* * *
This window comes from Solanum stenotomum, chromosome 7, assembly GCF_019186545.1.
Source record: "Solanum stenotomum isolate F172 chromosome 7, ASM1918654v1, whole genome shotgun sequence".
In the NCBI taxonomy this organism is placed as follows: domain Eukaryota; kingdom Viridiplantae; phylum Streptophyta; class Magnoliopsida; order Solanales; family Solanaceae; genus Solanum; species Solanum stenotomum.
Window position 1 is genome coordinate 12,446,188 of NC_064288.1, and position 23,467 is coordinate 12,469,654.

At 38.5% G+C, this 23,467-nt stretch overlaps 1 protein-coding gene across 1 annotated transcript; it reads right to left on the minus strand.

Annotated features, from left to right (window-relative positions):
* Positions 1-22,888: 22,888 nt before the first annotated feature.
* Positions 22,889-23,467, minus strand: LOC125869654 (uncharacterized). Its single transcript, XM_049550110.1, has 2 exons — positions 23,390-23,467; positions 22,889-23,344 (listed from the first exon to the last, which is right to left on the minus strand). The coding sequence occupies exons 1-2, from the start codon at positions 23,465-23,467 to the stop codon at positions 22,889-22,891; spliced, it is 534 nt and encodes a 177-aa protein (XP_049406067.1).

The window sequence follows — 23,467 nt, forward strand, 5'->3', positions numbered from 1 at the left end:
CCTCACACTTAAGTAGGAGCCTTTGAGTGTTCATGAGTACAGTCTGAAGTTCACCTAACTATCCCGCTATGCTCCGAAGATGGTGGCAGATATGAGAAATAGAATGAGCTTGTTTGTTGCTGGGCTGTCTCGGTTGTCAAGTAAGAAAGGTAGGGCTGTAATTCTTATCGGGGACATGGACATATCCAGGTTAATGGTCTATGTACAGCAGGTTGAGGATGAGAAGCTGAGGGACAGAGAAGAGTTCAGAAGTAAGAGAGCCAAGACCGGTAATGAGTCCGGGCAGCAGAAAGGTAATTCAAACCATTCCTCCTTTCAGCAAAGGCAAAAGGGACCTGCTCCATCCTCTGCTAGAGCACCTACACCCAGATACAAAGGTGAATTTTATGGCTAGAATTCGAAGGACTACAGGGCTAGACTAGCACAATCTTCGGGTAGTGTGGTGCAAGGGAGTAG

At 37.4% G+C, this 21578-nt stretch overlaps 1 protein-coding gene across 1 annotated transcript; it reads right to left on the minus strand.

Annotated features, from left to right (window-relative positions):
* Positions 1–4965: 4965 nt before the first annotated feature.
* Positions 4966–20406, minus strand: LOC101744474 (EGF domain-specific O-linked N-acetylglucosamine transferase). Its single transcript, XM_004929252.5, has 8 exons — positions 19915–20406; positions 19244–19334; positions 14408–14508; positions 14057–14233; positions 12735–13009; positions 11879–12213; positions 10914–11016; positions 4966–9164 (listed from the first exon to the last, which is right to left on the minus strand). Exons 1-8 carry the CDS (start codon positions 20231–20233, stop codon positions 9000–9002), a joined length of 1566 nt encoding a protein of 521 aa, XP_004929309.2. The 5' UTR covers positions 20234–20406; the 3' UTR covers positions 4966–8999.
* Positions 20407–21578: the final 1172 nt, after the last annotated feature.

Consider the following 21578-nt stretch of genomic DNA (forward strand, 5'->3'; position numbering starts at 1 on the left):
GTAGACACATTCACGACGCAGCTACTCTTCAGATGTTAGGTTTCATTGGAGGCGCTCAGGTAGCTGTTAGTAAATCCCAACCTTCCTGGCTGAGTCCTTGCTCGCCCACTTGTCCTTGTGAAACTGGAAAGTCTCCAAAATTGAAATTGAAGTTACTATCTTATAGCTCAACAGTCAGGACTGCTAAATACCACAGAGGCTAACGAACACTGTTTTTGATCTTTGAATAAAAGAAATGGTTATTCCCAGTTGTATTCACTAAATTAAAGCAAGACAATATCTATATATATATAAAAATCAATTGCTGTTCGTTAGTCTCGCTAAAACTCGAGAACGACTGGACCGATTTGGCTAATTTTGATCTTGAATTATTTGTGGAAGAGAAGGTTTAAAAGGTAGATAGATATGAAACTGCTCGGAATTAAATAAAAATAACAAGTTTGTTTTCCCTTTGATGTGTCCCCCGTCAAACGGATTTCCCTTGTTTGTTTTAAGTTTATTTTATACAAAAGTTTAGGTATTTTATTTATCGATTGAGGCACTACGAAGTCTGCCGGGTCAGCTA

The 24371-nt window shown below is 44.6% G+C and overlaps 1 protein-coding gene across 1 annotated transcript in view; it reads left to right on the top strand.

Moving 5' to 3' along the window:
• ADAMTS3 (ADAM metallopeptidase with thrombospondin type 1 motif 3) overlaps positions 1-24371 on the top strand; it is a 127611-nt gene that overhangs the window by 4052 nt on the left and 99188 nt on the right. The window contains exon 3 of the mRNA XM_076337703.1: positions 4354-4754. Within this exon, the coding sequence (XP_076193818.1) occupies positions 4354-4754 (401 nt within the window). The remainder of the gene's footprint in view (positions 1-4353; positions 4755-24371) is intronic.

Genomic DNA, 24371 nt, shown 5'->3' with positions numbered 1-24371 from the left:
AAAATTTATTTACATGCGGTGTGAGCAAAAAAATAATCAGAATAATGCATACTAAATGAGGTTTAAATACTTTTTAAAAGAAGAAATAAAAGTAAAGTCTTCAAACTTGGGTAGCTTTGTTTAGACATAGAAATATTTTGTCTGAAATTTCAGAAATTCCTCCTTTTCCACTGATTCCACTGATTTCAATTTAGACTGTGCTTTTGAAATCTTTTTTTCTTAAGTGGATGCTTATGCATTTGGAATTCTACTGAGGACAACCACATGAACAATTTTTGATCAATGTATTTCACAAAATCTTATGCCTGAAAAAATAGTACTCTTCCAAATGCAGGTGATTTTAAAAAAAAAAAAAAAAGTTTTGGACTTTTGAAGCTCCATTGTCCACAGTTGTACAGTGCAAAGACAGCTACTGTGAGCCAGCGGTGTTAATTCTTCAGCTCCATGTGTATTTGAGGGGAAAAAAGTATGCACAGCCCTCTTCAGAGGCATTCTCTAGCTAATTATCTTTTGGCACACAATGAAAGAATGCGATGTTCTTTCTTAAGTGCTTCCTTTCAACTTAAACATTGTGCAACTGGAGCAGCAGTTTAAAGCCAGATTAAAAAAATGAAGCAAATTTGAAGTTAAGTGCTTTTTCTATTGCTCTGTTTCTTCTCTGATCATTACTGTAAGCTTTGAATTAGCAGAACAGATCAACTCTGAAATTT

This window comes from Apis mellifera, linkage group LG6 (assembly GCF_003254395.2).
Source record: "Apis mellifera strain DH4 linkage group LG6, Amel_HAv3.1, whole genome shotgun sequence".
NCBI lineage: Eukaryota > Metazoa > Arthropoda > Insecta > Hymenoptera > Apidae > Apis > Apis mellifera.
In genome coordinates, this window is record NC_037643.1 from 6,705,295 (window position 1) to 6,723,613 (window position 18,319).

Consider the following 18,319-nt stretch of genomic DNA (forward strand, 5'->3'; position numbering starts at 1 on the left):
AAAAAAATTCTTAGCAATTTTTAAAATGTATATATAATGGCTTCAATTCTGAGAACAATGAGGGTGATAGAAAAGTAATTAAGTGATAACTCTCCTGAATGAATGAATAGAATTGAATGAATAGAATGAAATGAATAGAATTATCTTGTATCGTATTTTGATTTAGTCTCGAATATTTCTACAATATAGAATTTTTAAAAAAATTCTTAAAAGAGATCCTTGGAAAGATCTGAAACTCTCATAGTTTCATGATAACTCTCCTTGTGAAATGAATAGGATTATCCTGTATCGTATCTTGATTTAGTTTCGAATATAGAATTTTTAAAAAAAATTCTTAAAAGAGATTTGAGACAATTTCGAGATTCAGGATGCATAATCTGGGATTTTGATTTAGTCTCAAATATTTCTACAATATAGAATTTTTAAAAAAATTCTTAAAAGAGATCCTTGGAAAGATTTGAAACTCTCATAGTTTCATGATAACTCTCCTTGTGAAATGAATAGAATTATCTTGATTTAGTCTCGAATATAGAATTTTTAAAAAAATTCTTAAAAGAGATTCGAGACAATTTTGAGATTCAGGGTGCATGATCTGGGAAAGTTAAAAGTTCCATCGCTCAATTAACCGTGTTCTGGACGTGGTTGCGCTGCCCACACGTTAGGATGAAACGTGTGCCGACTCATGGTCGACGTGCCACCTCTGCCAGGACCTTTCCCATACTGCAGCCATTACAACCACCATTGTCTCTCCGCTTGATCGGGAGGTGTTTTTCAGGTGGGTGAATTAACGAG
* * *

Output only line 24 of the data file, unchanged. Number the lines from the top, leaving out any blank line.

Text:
Source record: "Apis mellifera strain DH4 linkage group LG6, Amel_HAv3.1, whole genome shotgun sequence".